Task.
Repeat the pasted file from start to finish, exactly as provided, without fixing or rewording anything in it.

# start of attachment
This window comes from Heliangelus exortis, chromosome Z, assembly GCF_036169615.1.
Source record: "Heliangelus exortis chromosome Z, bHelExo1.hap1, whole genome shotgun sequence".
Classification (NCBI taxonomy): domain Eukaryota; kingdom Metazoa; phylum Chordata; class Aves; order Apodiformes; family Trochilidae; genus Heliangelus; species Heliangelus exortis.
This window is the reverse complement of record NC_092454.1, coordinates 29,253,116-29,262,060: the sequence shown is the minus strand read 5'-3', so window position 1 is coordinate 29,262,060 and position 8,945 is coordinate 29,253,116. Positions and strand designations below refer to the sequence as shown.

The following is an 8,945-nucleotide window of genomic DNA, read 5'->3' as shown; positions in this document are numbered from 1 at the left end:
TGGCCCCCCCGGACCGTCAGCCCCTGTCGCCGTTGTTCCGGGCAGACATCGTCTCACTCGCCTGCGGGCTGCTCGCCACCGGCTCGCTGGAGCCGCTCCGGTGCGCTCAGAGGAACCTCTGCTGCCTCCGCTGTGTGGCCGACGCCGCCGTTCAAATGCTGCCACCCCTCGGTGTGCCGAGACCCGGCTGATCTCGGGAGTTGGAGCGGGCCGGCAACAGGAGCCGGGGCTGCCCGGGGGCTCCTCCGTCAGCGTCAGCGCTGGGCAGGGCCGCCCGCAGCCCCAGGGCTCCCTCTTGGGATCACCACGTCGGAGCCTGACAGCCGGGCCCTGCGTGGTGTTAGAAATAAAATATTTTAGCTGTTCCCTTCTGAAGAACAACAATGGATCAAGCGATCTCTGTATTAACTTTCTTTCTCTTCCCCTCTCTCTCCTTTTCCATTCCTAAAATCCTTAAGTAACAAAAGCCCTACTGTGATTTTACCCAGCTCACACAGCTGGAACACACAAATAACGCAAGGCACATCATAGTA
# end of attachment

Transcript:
This window comes from Heliangelus exortis, chromosome Z, assembly GCF_036169615.1.
Source record: "Heliangelus exortis chromosome Z, bHelExo1.hap1, whole genome shotgun sequence".
Classification (NCBI taxonomy): domain Eukaryota; kingdom Metazoa; phylum Chordata; class Aves; order Apodiformes; family Trochilidae; genus Heliangelus; species Heliangelus exortis.
This window is the reverse complement of record NC_092454.1, coordinates 29,253,116-29,262,060: the sequence shown is the minus strand read 5'-3', so window position 1 is coordinate 29,262,060 and position 8,945 is coordinate 29,253,116. Positions and strand designations below refer to the sequence as shown.

The following is an 8,945-nucleotide window of genomic DNA, read 5'->3' as shown; positions in this document are numbered from 1 at the left end:
TGGCCCCCCCGGACCGTCAGCCCCTGTCGCCGTTGTTCCGGGCAGACATCGTCTCACTCGCCTGCGGGCTGCTCGCCACCGGCTCGCTGGAGCCGCTCCGGTGCGCTCAGAGGAACCTCTGCTGCCTCCGCTGTGTGGCCGACGCCGCCGTTCAAATGCTGCCACCCCTCGGTGTGCCGAGACCCGGCTGATCTCGGGAGTTGGAGCGGGCCGGCAACAGGAGCCGGGGCTGCCCGGGGGCTCCTCCGTCAGCGTCAGCGCTGGGCAGGGCCGCCCGCAGCCCCAGGGCTCCCTCTTGGGATCACCACGTCGGAGCCTGACAGCCGGGCCCTGCGTGGTGTTAGAAATAAAATATTTTAGCTGTTCCCTTCTGAAGAACAACAATGGATCAAGCGATCTCTGTATTAACTTTCTTTCTCTTCCCCTCTCTCTCCTTTTCCATTCCTAAAATCCTTAAGTAACAAAAGCCCTACTGTGATTTTACCCAGCTCACACAGCTGGAACACACAAATAACGCAAGGCACATCATAGTA